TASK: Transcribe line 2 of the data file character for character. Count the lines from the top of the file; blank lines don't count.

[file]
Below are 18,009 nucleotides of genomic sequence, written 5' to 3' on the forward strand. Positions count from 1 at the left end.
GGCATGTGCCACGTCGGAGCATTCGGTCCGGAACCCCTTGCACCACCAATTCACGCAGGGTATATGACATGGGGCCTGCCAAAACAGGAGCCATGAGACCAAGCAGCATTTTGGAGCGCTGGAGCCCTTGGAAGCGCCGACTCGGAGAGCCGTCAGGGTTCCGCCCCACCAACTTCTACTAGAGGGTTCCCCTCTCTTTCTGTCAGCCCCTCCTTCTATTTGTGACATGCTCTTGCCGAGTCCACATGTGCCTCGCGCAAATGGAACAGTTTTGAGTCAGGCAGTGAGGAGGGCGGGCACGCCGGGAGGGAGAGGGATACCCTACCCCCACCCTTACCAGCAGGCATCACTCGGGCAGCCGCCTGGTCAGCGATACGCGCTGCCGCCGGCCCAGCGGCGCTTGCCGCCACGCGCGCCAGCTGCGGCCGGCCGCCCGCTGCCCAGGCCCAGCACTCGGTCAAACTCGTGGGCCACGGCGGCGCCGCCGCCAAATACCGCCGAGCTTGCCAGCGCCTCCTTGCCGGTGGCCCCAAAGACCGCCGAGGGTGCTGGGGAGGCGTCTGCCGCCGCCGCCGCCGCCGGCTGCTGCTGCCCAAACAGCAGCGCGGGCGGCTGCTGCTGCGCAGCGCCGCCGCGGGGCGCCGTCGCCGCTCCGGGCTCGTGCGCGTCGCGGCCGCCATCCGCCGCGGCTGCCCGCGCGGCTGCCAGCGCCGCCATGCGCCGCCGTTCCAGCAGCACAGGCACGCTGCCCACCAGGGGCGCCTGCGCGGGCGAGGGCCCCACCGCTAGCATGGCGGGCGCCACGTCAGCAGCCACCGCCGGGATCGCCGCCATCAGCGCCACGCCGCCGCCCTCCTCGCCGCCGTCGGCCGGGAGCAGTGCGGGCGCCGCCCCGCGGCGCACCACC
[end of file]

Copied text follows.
GGCATGTGCCACGTCGGAGCATTCGGTCCGGAACCCCTTGCACCACCAATTCACGCAGGGTATATGACATGGGGCCTGCCAAAACAGGAGCCATGAGACCAAGCAGCATTTTGGAGCGCTGGAGCCCTTGGAAGCGCCGACTCGGAGAGCCGTCAGGGTTCCGCCCCACCAACTTCTACTAGAGGGTTCCCCTCTCTTTCTGTCAGCCCCTCCTTCTATTTGTGACATGCTCTTGCCGAGTCCACATGTGCCTCGCGCAAATGGAACAGTTTTGAGTCAGGCAGTGAGGAGGGCGGGCACGCCGGGAGGGAGAGGGATACCCTACCCCCACCCTTACCAGCAGGCATCACTCGGGCAGCCGCCTGGTCAGCGATACGCGCTGCCGCCGGCCCAGCGGCGCTTGCCGCCACGCGCGCCAGCTGCGGCCGGCCGCCCGCTGCCCAGGCCCAGCACTCGGTCAAACTCGTGGGCCACGGCGGCGCCGCCGCCAAATACCGCCGAGCTTGCCAGCGCCTCCTTGCCGGTGGCCCCAAAGACCGCCGAGGGTGCTGGGGAGGCGTCTGCCGCCGCCGCCGCCGCCGGCTGCTGCTGCCCAAACAGCAGCGCGGGCGGCTGCTGCTGCGCAGCGCCGCCGCGGGGCGCCGTCGCCGCTCCGGGCTCGTGCGCGTCGCGGCCGCCATCCGCCGCGGCTGCCCGCGCGGCTGCCAGCGCCGCCATGCGCCGCCGTTCCAGCAGCACAGGCACGCTGCCCACCAGGGGCGCCTGCGCGGGCGAGGGCCCCACCGCTAGCATGGCGGGCGCCACGTCAGCAGCCACCGCCGGGATCGCCGCCATCAGCGCCACGCCGCCGCCCTCCTCGCCGCCGTCGGCCGGGAGCAGTGCGGGCGCCGCCCCGCGGCGCACCACC